Communication, authorization flows, user and rights management, access tokens and IP addresses.. just a few things we worry about when building and securing a web API. If you need a refresh on Mobile Apps and what does that mean in Azure, please read What are Azure Mobile Apps before coming back to this as it will explain the ecosystem and pave the way for this post in which we focus on security.

As mentioned before, Mobile Apps are part of the Azure App Service offering, and that is a PaaS offering that lets you create web and mobile apps for any platform or device and connect to data anywhere, in the cloud or on-premises. App Service includes the web and mobile capabilities that were previously delivered separately as Azure Websites and Azure Mobile Services as described in the article mentioned above. For a great article on App Service security, may I refer you to a Microsoft Docs 2 minute long post “Securing PaaS web and mobile applications using Azure App Service“. As a single integrated service, App Service brings a rich set of capabilities to web, mobile, and integration scenarios.

Let’s quickly create an Azure Mobile App

We’ll do that the easy Azure Way. If you want to know more on this, you may take a look at WHAT ARE AZURE MOBILE APPS as the article explains in more detail why you want a Mobile App and how to create one via Visual Studio. So here we go to our Azure Subscription, open our Resource Group, click New and filter by Mobile App:

Authenticate using Azure AD

Azure AD Authentication is available to all corporate users, as long as AD is in the cloud, either entirely on Azure or your on-premise AD is being connected and thus able to provide a common identity service. Azure AD authentication is a simple and recommended development proposition intended for corporate applications and can live alongside with other authentication providers. One great benefit is built in Multi-Factor-Authentication option and single Sign-On with your company account.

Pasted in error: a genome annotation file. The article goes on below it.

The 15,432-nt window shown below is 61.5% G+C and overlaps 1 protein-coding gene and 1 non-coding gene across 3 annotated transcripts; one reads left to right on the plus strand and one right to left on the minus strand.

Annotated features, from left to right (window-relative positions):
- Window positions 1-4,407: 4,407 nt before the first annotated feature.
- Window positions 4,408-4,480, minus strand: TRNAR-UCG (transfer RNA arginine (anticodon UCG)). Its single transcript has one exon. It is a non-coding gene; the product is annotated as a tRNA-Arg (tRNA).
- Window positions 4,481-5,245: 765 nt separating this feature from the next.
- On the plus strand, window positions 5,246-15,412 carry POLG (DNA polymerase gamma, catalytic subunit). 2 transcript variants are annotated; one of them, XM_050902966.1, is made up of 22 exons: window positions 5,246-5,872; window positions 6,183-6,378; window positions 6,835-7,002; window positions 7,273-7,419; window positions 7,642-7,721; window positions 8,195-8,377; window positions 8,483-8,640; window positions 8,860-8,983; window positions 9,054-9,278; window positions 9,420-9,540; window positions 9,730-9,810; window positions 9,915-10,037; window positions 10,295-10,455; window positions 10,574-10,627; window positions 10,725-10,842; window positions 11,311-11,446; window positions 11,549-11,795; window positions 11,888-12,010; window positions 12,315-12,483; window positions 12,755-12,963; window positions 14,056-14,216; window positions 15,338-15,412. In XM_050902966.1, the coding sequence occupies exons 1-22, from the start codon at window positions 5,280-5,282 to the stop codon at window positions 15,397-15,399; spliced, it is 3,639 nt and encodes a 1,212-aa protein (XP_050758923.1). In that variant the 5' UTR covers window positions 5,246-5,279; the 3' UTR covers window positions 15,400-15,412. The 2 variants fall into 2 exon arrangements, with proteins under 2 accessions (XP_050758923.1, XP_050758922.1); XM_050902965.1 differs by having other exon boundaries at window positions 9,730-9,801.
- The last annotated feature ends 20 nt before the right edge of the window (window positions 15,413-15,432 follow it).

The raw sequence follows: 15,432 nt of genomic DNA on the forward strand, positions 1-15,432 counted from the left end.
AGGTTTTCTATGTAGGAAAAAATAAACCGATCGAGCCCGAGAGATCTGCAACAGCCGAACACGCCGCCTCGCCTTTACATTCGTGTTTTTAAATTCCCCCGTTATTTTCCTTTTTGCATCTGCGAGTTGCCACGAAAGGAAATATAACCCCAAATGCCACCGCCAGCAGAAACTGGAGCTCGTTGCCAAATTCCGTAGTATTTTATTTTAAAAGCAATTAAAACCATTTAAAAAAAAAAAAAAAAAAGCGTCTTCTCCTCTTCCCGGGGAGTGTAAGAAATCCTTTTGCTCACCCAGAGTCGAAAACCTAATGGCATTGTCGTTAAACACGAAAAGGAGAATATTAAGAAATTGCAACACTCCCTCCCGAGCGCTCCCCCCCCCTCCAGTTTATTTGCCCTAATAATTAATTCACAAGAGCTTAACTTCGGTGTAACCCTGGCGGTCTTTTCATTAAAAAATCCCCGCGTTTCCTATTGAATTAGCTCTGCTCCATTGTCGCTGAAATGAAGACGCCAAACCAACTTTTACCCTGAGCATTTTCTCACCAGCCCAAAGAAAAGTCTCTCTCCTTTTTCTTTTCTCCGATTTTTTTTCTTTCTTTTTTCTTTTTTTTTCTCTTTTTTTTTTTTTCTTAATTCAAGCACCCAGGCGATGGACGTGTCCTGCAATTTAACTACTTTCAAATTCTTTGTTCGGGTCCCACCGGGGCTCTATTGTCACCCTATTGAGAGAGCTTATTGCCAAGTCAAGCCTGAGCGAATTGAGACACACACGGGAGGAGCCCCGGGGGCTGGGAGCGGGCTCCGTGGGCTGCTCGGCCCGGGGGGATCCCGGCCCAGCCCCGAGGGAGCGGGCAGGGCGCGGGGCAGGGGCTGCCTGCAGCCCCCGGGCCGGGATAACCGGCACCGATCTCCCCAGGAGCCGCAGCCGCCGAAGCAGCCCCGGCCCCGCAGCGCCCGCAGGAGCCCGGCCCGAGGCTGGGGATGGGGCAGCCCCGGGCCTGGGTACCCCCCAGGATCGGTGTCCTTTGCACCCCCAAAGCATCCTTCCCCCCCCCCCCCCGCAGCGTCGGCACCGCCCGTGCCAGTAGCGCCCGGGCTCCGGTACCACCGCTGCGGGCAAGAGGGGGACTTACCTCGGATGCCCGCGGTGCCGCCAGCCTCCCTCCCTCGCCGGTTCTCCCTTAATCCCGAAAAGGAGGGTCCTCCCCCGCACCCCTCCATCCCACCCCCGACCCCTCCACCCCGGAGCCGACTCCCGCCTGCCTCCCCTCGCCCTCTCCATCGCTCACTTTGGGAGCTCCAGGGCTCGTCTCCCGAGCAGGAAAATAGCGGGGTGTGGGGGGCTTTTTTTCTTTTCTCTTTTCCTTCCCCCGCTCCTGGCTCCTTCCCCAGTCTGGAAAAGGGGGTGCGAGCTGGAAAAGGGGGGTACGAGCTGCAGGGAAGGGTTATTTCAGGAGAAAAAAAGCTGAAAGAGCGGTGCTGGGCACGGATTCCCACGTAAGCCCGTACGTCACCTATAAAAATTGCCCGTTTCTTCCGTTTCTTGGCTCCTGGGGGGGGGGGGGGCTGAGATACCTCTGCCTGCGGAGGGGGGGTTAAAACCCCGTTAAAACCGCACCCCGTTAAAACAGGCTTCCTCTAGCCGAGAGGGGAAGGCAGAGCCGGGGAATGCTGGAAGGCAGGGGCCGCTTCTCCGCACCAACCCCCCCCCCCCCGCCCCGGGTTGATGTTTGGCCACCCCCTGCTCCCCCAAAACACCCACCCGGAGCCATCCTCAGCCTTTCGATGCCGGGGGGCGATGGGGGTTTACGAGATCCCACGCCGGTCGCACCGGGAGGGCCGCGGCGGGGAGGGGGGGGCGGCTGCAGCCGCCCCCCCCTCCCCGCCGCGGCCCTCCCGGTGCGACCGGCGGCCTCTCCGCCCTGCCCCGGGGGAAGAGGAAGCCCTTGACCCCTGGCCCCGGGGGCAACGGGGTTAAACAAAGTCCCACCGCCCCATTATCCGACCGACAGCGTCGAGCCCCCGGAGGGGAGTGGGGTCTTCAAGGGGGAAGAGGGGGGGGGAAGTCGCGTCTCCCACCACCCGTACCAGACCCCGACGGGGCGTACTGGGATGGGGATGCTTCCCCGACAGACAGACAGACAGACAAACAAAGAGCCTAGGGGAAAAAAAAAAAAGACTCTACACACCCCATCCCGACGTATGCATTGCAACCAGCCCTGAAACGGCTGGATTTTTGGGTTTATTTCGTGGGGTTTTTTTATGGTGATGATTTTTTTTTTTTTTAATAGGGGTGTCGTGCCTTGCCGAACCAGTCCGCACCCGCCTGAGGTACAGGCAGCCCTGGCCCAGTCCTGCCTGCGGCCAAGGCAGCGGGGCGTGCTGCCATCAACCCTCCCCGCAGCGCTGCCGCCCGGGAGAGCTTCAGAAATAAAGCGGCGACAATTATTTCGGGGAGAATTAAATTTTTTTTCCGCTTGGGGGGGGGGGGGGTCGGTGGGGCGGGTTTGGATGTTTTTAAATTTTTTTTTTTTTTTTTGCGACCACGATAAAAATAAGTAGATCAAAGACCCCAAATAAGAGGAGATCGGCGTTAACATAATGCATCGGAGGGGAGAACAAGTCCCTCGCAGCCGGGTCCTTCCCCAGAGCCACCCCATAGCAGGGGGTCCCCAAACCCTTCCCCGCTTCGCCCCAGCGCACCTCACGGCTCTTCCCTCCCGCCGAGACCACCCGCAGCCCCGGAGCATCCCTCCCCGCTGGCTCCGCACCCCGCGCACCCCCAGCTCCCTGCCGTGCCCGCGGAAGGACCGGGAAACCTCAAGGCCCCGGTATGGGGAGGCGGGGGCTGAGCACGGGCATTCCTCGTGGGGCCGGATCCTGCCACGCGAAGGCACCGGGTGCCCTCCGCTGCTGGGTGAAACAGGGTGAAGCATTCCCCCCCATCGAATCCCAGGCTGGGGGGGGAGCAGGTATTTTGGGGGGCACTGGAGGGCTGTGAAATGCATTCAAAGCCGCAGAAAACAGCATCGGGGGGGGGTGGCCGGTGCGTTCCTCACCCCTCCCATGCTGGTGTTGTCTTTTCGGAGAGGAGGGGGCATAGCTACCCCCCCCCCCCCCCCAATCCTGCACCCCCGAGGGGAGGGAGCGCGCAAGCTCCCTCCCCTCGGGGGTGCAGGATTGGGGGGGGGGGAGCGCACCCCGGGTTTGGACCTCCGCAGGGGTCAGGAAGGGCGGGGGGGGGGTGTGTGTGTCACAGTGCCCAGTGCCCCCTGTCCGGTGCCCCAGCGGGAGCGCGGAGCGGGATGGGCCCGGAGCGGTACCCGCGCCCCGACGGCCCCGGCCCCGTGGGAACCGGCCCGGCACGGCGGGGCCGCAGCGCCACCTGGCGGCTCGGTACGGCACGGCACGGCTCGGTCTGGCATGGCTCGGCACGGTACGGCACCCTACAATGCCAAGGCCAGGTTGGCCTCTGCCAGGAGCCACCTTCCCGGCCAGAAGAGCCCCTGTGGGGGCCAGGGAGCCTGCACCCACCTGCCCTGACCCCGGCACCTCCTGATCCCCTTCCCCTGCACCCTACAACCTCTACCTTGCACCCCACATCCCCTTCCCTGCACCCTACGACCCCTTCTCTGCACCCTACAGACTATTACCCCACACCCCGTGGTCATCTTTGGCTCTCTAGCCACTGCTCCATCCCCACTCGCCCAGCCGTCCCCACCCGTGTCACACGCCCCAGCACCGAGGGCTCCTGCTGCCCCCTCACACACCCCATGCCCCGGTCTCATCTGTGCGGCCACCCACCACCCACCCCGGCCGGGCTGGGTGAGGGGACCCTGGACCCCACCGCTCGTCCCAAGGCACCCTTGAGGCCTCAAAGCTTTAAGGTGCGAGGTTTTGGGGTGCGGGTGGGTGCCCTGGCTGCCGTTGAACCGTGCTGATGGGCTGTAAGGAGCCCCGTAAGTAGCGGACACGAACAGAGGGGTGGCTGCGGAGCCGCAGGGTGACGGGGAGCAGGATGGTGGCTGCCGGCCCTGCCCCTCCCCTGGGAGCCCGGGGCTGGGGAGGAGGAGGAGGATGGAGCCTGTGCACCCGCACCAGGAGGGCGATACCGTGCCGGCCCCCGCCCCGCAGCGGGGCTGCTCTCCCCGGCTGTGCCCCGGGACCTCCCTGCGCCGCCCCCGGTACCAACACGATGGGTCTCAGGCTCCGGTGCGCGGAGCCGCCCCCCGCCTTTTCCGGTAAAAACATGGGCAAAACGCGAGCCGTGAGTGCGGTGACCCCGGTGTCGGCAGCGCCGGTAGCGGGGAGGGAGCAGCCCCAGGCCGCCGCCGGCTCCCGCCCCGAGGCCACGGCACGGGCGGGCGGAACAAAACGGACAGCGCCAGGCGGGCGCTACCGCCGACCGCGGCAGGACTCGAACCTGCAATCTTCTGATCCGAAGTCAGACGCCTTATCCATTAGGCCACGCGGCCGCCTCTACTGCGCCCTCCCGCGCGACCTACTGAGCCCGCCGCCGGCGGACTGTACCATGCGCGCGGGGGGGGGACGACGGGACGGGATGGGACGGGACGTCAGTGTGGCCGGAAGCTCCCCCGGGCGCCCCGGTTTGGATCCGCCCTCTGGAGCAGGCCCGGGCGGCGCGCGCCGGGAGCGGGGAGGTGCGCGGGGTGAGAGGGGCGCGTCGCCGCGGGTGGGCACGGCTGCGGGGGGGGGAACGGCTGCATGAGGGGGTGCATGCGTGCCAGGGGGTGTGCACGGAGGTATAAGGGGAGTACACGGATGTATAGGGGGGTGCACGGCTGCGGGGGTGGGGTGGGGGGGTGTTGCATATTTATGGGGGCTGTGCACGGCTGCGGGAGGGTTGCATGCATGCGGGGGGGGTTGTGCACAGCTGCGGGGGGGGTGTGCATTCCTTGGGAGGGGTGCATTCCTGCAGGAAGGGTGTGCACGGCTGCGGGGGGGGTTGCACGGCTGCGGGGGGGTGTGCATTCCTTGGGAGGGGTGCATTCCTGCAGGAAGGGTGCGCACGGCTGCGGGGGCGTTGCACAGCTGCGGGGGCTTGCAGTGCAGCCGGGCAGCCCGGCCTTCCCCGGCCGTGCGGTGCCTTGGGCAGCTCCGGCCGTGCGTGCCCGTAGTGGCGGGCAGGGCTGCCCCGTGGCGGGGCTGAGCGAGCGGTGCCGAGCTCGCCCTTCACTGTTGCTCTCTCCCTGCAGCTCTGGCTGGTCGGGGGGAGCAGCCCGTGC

This makes AD authentication great for intranet and corporate applications. But wait .. we are talking about Azure AD B2B.

Recently, the other offering of Azure AD: the AD B2C has become available and it’s works great. Intended for consumer facing applications, it provides the same simplicity as the corporate AD.

Note: The Microsoft Authentication Library is still in preview, but is suitable for use in a production environment. However, there may be breaking changes to the API, internal cache format, and other mechanisms of the library, which may impact your application.

In the newly created Azure Mobile App, find the Settings group on the Mobile App blade and open Authentication / Authorization. You will find App Service Authentication is set to Off. That basically sais that Azure does nothing for your app.. but your app (which is a WebApi) may use its own custom method of authenticating / authorizing. Turning App Service Authentication on on the server side does nothing to your code, does not alter your application and it may well live side-by-side with your own authentication method .. but the behavior may be weird at times and you will want to make your application aware of this environmental specificity

and that brings me to the heart of this post:

A few things happening here:

  • First drop-down indicates that we allow anonymous requests to pass through, which is great if you are using your own custom authentication or you have public areas and your application is aware of that. You only want to change that  only to secure the all calls before they even reach your app.
  • Azure Active Directory indicates it is not configured. A simple click brings you to a well designed blade that seems to me as intuitive as it may ever be:

As you may well see, I’m using the express option so that everything gets created and configured for me. Using the Advanced option will allow you to connect to an existing AD app instance. That would also allow you to connect to an AD B2C tenant as explained in Integrating Azure Active Directory B2C with Azure Mobile Apps.

A key component that will come into play in your Azure Mobile App is the managed client for Azure Mobile Apps and, for all that follows, I will be using C# for the back-end and move out of the node.js EasyTables solution that you may download as a quick-start. Actually, all quick-starts will bring you to EasyTables and I will not be using that in an enterprise level application.

There are clients for all environments and development tastes. A further read will be the Integrating Add authentication to your Windows app and I will come back with the integration of social authentication (Facebook.. Google..) and then I will enable custom authentication and make them live side-by-side to serve the same purpose and allow the Mobile App to serve web and devices in the same way, thus becoming a prime choice within your line of business services offering.

 

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